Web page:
The purpous of using recursion instead of using `for i in range(11):`

is because its advantagous to start from the top trying to solve a specific mathematical problem. The function will be changed so that it only returns `[n]`

that matches certain criteria.

`print(numbers)=[[10, 9, 8, 7, 6, 5, 4, 3, 2, 1]]`

Why is there extra brackets?
`print(numbers[7])=IndexError: list index out of range`

Has this anything to do with the extra brackets?

```
# A function that is supposed to help sorting numbers in a list
def sorting_numbers(n):
if n > 1:
return [n] + sorting_numbers(n-1)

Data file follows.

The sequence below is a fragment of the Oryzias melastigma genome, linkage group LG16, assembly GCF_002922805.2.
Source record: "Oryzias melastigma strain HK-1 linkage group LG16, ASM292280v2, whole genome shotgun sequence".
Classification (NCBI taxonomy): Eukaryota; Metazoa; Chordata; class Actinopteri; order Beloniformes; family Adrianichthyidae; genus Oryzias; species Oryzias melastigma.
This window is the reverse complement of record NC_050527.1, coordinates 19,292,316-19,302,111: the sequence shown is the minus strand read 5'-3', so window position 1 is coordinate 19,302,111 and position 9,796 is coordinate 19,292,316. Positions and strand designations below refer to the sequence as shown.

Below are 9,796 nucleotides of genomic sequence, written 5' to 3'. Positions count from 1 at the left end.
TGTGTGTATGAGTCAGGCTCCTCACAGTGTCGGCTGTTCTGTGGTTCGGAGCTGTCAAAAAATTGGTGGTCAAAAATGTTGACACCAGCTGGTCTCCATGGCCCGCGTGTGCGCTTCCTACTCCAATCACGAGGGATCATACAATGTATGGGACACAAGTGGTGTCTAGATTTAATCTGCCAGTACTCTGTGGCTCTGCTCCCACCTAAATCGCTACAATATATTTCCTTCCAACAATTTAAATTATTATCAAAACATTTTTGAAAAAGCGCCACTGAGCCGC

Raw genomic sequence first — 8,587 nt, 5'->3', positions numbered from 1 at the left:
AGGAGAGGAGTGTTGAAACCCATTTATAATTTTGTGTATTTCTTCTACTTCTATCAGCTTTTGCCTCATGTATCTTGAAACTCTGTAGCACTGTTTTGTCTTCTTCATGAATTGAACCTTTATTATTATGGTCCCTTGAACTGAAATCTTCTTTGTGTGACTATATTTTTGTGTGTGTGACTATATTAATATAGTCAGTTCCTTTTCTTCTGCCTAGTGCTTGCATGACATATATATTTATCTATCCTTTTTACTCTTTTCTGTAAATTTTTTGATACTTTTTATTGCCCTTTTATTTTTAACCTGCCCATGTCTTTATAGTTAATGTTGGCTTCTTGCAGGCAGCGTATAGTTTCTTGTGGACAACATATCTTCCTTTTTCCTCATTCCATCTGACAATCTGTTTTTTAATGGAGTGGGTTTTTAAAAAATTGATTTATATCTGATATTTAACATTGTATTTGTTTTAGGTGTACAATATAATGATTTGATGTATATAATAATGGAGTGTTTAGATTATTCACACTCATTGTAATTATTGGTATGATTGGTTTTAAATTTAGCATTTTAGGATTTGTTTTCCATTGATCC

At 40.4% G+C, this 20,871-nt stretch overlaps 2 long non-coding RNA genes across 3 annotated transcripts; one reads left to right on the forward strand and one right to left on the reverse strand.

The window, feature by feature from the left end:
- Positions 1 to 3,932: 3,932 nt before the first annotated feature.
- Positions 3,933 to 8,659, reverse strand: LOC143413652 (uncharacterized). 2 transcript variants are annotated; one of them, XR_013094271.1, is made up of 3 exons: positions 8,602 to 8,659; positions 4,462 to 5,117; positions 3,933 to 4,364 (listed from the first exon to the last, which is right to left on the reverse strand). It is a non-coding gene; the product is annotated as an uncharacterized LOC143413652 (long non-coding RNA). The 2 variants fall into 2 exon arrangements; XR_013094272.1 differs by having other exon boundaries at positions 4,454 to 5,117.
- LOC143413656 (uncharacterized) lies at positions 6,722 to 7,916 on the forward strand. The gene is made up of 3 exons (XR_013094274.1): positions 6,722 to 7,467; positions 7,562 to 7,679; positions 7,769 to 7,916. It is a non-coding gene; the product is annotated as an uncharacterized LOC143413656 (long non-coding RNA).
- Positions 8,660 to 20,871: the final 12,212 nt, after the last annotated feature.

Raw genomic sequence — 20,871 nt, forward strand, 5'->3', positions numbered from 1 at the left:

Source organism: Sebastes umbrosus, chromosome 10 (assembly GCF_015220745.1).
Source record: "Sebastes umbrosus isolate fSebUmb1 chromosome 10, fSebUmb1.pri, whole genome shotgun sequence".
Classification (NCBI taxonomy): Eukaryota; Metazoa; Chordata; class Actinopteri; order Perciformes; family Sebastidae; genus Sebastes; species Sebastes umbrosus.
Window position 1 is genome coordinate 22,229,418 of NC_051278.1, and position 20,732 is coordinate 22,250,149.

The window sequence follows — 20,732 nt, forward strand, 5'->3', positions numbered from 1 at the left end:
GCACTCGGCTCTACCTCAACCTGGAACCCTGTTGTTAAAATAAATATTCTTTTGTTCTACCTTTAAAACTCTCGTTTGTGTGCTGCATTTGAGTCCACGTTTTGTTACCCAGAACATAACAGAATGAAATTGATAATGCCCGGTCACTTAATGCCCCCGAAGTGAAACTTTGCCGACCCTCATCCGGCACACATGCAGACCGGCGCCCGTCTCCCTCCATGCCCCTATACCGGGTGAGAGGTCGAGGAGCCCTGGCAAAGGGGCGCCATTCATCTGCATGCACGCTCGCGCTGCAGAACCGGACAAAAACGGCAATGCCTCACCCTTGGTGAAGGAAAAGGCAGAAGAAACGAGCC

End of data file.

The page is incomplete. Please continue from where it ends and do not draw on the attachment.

else:
return [1]
numbers = []
n = 10
numbers = (sorting_numbers(n))
print(numbers)
```

`print(numbers)=[[10, 9, 8, 7, 6, 5, 4, 3, 2, 1]]`

Why is there extra brackets?
`print(numbers[7])=IndexError: list index out of range`

Has this anything to do with the extra brackets?

reallythat's not the solution, the solution is avoiding the use of recursion – Óscar López Aug 7 '13 at 22:53readthe answer? the correct way to use`sorting_numbers`

is:`numbers = storing_numbers(10)`

, don't use`append`

! – Óscar López Aug 7 '13 at 23:00